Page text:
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Participatory budgeting in Belarus: checking of possibilities for decentralised cooperation

Yuri Krivorotko

Abstract: The process of decentralisation of local communities and the participative approach is one of the most challenging ones of these last years in the post-soviet countries and in Belarus, as well. Thanks to decentralised cooperation, the mutual cooperation between Civil Society and Local Governments occur and it is possible to develop projects and activities that support local democracy and economic and social development. They are also creating strong links between communities and citizens, creating dialogue and trust. One of the decentralised cooperation's ways is the public participation in local budget process where the citizens and active groups of population are setting up the local budget and include in it their projects. Thanks to participatory budgeting, citizens have the right to say how part of the public resources should be spent. The paper purposes are to develop technique, ways, and relevant tools which lead to participatory budgeting in Belarus. The paper investigates whether local participatory budgeting is an approach to reach the fiscal decentralization in countries with rigid centralized vertical power as it is Belarus. The paper analyses the results of the Vishegrad group countries' survey in the forms and techniques of participatory budgeting and presents the advantages and shortcomings of this process. The main determinants of the interest, awareness, and participation of citizens in participatory budgeting processes are explored as well.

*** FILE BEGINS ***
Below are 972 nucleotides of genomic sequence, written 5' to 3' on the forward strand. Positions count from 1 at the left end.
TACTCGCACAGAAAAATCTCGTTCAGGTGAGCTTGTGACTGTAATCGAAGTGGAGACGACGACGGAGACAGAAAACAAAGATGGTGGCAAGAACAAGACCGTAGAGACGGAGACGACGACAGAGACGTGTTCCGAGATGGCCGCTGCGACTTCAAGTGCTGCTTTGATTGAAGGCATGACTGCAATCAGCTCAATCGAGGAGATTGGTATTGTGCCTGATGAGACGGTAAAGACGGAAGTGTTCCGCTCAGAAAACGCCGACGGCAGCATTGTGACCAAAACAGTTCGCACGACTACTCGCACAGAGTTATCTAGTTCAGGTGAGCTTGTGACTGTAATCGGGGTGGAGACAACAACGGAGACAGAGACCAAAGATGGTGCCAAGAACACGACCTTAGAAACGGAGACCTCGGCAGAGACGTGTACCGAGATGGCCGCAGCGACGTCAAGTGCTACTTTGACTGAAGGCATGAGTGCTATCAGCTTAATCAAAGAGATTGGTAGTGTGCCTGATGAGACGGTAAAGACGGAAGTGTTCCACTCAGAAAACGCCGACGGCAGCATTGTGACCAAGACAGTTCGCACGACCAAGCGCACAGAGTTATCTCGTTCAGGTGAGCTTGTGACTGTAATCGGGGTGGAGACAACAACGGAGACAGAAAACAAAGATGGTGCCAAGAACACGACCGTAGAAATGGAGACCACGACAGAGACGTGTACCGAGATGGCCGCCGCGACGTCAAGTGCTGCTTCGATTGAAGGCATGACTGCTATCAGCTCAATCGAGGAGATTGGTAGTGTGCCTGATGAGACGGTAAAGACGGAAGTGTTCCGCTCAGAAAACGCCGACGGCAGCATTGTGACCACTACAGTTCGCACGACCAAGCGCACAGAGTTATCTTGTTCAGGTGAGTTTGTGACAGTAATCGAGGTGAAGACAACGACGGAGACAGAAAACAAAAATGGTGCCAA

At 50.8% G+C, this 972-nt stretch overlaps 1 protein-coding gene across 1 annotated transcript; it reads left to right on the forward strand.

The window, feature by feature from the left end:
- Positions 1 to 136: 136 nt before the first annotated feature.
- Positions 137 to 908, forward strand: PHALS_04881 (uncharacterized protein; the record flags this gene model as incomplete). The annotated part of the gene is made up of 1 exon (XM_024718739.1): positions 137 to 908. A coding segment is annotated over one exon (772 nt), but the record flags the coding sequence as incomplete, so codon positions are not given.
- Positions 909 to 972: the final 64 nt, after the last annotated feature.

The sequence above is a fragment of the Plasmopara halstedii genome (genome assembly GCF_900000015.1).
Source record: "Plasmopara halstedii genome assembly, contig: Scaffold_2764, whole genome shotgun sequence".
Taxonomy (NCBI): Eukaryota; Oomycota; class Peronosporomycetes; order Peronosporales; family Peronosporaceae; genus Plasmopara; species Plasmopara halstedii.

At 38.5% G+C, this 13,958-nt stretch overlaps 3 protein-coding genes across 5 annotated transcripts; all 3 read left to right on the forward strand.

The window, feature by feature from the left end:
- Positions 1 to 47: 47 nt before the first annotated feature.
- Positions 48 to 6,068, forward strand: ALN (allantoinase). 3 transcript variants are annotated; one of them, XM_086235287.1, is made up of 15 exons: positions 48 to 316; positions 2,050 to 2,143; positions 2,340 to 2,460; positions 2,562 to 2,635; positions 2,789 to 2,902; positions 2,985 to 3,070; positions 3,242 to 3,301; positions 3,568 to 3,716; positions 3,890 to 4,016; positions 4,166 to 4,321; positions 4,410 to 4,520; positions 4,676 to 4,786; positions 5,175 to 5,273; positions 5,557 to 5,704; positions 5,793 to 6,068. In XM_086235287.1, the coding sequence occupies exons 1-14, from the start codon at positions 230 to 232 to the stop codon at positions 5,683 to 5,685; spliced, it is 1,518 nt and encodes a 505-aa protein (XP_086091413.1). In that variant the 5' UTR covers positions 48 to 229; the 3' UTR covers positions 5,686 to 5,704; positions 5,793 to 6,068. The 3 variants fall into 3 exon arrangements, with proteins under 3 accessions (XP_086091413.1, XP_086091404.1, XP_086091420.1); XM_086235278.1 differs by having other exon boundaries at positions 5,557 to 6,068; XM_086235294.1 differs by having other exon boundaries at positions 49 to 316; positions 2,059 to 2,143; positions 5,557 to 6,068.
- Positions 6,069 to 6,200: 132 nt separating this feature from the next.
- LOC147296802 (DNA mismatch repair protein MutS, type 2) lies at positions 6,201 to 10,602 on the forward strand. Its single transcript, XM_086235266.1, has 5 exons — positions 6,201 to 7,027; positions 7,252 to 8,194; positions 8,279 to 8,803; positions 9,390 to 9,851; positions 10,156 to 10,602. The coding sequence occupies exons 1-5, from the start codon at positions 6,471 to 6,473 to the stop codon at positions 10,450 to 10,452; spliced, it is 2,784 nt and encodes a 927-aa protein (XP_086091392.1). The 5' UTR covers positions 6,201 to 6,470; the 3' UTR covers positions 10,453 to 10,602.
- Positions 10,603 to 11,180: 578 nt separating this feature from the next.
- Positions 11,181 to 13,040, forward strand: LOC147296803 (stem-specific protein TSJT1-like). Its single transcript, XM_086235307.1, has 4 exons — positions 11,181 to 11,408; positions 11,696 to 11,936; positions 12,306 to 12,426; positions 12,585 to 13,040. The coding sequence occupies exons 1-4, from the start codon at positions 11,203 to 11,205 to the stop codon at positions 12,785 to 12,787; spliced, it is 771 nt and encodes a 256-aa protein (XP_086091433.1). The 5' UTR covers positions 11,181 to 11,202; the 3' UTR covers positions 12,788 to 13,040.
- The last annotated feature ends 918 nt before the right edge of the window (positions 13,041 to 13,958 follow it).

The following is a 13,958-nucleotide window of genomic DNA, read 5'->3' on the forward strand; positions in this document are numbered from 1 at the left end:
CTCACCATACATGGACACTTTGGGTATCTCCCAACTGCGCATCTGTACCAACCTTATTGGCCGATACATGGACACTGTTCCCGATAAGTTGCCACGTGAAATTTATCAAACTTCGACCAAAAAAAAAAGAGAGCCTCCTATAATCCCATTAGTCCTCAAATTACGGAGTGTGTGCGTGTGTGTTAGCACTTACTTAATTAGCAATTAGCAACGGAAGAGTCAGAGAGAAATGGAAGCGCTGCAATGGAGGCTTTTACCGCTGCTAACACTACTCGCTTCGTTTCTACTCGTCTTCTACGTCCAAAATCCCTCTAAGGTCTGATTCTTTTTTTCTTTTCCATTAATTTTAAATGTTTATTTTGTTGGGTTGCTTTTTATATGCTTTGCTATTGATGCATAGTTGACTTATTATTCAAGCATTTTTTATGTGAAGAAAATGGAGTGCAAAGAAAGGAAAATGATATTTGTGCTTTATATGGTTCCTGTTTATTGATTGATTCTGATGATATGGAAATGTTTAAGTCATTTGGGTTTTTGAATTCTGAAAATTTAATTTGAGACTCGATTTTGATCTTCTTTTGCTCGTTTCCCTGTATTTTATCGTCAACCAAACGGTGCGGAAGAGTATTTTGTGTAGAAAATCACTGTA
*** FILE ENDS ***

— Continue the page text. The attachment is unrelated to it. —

The study's results in Belarus have shown that the main type of participatory budgeting is a re-granting model based on EU funds presented for Belarus. The developed ability of participatory budgeting within the re-granting projects in Belarus can testify to opportunities of transfer of its experience on the local budget process by citizens on the base of the participation principle. Checking of possibilities for participatory budgeting in local budget process the paper explores. Key successes factors for participatory budgeting in Belarus are concerned. The research methodology will be based on the approaches made by Manor, Nemec, Selee, Tulchin, Souza, Sedmihradska, Raulda, Rodgers, Wampler, Wilmore and other researches. Empirical studies will be linked with participatory budgeting's pilot projects in Slovakia, Poland, and Ukraine where they developed. Statistical data from official sources such as Ministry of finance, regional financial departments, NGOs and databases in this area, etc. will also be used.

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